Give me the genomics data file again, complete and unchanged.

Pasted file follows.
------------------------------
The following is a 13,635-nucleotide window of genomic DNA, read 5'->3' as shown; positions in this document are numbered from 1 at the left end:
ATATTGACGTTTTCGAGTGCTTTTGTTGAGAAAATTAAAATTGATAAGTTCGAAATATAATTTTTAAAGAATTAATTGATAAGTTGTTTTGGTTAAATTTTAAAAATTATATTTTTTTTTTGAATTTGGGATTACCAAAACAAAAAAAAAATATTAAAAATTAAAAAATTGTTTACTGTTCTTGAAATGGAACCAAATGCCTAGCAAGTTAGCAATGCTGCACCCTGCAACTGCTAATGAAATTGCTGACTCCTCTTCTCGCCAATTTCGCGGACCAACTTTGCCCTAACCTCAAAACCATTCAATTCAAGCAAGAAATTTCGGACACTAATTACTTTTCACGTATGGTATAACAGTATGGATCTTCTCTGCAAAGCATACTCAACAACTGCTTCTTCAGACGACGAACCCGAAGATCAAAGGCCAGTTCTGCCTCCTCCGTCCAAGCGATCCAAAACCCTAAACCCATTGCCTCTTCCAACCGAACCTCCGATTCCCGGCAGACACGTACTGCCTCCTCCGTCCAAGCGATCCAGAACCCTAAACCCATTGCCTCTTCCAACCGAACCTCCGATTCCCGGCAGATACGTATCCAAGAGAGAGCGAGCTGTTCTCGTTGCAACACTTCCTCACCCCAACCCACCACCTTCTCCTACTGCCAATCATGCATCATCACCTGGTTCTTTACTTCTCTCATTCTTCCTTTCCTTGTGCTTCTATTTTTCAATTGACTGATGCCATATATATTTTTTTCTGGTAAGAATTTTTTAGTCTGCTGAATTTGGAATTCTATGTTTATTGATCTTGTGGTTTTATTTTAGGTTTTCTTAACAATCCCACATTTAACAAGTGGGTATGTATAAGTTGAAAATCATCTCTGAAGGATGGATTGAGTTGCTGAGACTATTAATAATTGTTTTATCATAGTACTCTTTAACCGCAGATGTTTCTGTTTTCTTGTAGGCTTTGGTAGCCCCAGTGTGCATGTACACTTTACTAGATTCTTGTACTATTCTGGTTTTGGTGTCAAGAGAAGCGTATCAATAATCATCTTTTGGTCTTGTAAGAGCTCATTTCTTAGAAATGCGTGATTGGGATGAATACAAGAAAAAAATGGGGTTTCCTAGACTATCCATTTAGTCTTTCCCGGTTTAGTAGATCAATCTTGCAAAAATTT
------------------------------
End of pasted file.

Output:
The following is a 13,635-nucleotide window of genomic DNA, read 5'->3' as shown; positions in this document are numbered from 1 at the left end:
ATATTGACGTTTTCGAGTGCTTTTGTTGAGAAAATTAAAATTGATAAGTTCGAAATATAATTTTTAAAGAATTAATTGATAAGTTGTTTTGGTTAAATTTTAAAAATTATATTTTTTTTTTGAATTTGGGATTACCAAAACAAAAAAAAAATATTAAAAATTAAAAAATTGTTTACTGTTCTTGAAATGGAACCAAATGCCTAGCAAGTTAGCAATGCTGCACCCTGCAACTGCTAATGAAATTGCTGACTCCTCTTCTCGCCAATTTCGCGGACCAACTTTGCCCTAACCTCAAAACCATTCAATTCAAGCAAGAAATTTCGGACACTAATTACTTTTCACGTATGGTATAACAGTATGGATCTTCTCTGCAAAGCATACTCAACAACTGCTTCTTCAGACGACGAACCCGAAGATCAAAGGCCAGTTCTGCCTCCTCCGTCCAAGCGATCCAAAACCCTAAACCCATTGCCTCTTCCAACCGAACCTCCGATTCCCGGCAGACACGTACTGCCTCCTCCGTCCAAGCGATCCAGAACCCTAAACCCATTGCCTCTTCCAACCGAACCTCCGATTCCCGGCAGATACGTATCCAAGAGAGAGCGAGCTGTTCTCGTTGCAACACTTCCTCACCCCAACCCACCACCTTCTCCTACTGCCAATCATGCATCATCACCTGGTTCTTTACTTCTCTCATTCTTCCTTTCCTTGTGCTTCTATTTTTCAATTGACTGATGCCATATATATTTTTTTCTGGTAAGAATTTTTTAGTCTGCTGAATTTGGAATTCTATGTTTATTGATCTTGTGGTTTTATTTTAGGTTTTCTTAACAATCCCACATTTAACAAGTGGGTATGTATAAGTTGAAAATCATCTCTGAAGGATGGATTGAGTTGCTGAGACTATTAATAATTGTTTTATCATAGTACTCTTTAACCGCAGATGTTTCTGTTTTCTTGTAGGCTTTGGTAGCCCCAGTGTGCATGTACACTTTACTAGATTCTTGTACTATTCTGGTTTTGGTGTCAAGAGAAGCGTATCAATAATCATCTTTTGGTCTTGTAAGAGCTCATTTCTTAGAAATGCGTGATTGGGATGAATACAAGAAAAAAATGGGGTTTCCTAGACTATCCATTTAGTCTTTCCCGGTTTAGTAGATCAATCTTGCAAAAATTT